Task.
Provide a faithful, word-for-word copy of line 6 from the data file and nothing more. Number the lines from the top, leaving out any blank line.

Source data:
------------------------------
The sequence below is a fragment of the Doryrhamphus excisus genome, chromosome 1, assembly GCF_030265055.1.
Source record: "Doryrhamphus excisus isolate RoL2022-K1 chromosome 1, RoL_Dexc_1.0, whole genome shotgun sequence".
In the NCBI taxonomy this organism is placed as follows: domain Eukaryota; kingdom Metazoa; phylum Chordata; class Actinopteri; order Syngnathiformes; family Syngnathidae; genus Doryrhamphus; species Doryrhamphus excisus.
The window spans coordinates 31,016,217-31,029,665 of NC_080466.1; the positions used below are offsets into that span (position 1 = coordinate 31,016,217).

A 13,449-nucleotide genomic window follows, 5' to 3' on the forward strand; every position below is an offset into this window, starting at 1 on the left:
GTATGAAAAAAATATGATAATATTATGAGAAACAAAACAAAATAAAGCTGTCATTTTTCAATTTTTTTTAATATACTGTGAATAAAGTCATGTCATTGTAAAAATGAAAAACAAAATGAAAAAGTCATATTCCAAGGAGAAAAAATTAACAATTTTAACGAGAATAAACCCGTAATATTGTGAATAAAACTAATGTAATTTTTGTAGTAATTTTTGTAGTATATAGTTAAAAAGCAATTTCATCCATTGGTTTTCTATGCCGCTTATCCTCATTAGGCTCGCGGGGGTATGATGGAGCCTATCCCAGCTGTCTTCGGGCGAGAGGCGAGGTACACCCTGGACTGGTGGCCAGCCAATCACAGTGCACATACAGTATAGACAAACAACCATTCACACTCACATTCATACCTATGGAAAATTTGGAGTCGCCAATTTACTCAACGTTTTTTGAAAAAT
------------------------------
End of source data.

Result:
GTATGAAAAAAATATGATAATATTATGAGAAACAAAACAAAATAAAGCTGTCATTTTTCAATTTTTTTTAATATACTGTGAATAAAGTCATGTCATTGTAAAAATGAAAAACAAAATGAAAAAGTCATATTCCAAGGAGAAAAAATTAACAATTTTAACGAGAATAAACCCGTAATATTGTGAATAAAACTAATGTAATTTTTGTAGTAATTTTTGTAGTATATAGTTAAAAAGCAATTTCATCCATTGGTTTTCTATGCCGCTTATCCTCATTAGGCTCGCGGGGGTATGATGGAGCCTATCCCAGCTGTCTTCGGGCGAGAGGCGAGGTACACCCTGGACTGGTGGCCAGCCAATCACAGTGCACATACAGTATAGACAAACAACCATTCACACTCACATTCATACCTATGGAAAATTTGGAGTCGCCAATTTACTCAACGTTTTTTGAAAAAT